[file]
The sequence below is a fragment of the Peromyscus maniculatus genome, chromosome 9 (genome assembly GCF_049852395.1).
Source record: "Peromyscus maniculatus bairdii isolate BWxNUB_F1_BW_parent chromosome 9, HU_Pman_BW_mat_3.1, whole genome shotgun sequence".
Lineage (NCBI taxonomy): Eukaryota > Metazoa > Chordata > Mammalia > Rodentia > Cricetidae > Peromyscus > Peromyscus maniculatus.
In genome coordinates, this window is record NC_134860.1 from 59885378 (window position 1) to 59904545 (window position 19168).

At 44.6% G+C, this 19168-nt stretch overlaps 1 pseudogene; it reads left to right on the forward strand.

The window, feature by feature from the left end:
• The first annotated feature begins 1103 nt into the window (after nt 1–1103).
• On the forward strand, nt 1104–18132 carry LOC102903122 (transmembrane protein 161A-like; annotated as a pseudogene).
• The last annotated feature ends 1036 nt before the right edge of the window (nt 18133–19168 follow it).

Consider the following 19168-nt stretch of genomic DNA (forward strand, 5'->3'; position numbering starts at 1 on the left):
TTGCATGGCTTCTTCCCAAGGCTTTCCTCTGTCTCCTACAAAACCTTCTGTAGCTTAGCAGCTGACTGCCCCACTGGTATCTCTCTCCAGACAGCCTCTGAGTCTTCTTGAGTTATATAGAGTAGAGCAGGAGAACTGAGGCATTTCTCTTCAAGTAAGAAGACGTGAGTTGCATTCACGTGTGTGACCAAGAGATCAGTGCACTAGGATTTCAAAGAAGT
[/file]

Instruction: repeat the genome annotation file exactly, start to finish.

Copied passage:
The sequence below is a fragment of the Peromyscus maniculatus genome, chromosome 9 (genome assembly GCF_049852395.1).
Source record: "Peromyscus maniculatus bairdii isolate BWxNUB_F1_BW_parent chromosome 9, HU_Pman_BW_mat_3.1, whole genome shotgun sequence".
Lineage (NCBI taxonomy): Eukaryota > Metazoa > Chordata > Mammalia > Rodentia > Cricetidae > Peromyscus > Peromyscus maniculatus.
In genome coordinates, this window is record NC_134860.1 from 59885378 (window position 1) to 59904545 (window position 19168).

At 44.6% G+C, this 19168-nt stretch overlaps 1 pseudogene; it reads left to right on the forward strand.

The window, feature by feature from the left end:
• The first annotated feature begins 1103 nt into the window (after nt 1–1103).
• On the forward strand, nt 1104–18132 carry LOC102903122 (transmembrane protein 161A-like; annotated as a pseudogene).
• The last annotated feature ends 1036 nt before the right edge of the window (nt 18133–19168 follow it).

Consider the following 19168-nt stretch of genomic DNA (forward strand, 5'->3'; position numbering starts at 1 on the left):
TTGCATGGCTTCTTCCCAAGGCTTTCCTCTGTCTCCTACAAAACCTTCTGTAGCTTAGCAGCTGACTGCCCCACTGGTATCTCTCTCCAGACAGCCTCTGAGTCTTCTTGAGTTATATAGAGTAGAGCAGGAGAACTGAGGCATTTCTCTTCAAGTAAGAAGACGTGAGTTGCATTCACGTGTGTGACCAAGAGATCAGTGCACTAGGATTTCAAAGAAGT